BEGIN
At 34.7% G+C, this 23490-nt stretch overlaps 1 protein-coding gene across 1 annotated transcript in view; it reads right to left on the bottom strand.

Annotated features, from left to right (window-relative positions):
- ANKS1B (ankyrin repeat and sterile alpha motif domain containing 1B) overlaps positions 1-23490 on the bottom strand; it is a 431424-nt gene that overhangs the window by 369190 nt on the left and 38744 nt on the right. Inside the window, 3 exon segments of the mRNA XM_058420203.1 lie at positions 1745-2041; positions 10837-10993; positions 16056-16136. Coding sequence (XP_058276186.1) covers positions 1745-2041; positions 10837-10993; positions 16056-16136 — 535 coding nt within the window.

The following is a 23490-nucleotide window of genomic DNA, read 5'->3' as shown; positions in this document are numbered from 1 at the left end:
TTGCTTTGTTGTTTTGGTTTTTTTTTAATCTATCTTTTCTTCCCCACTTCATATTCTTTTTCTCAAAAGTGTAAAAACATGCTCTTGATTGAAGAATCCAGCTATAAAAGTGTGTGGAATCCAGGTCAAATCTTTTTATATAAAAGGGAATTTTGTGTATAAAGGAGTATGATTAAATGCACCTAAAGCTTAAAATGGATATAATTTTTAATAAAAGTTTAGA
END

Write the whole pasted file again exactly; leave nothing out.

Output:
At 34.7% G+C, this 23490-nt stretch overlaps 1 protein-coding gene across 1 annotated transcript in view; it reads right to left on the bottom strand.

Annotated features, from left to right (window-relative positions):
- ANKS1B (ankyrin repeat and sterile alpha motif domain containing 1B) overlaps positions 1-23490 on the bottom strand; it is a 431424-nt gene that overhangs the window by 369190 nt on the left and 38744 nt on the right. Inside the window, 3 exon segments of the mRNA XM_058420203.1 lie at positions 1745-2041; positions 10837-10993; positions 16056-16136. Coding sequence (XP_058276186.1) covers positions 1745-2041; positions 10837-10993; positions 16056-16136 — 535 coding nt within the window.

The following is a 23490-nucleotide window of genomic DNA, read 5'->3' as shown; positions in this document are numbered from 1 at the left end:
TTGCTTTGTTGTTTTGGTTTTTTTTTAATCTATCTTTTCTTCCCCACTTCATATTCTTTTTCTCAAAAGTGTAAAAACATGCTCTTGATTGAAGAATCCAGCTATAAAAGTGTGTGGAATCCAGGTCAAATCTTTTTATATAAAAGGGAATTTTGTGTATAAAGGAGTATGATTAAATGCACCTAAAGCTTAAAATGGATATAATTTTTAATAAAAGTTTAGA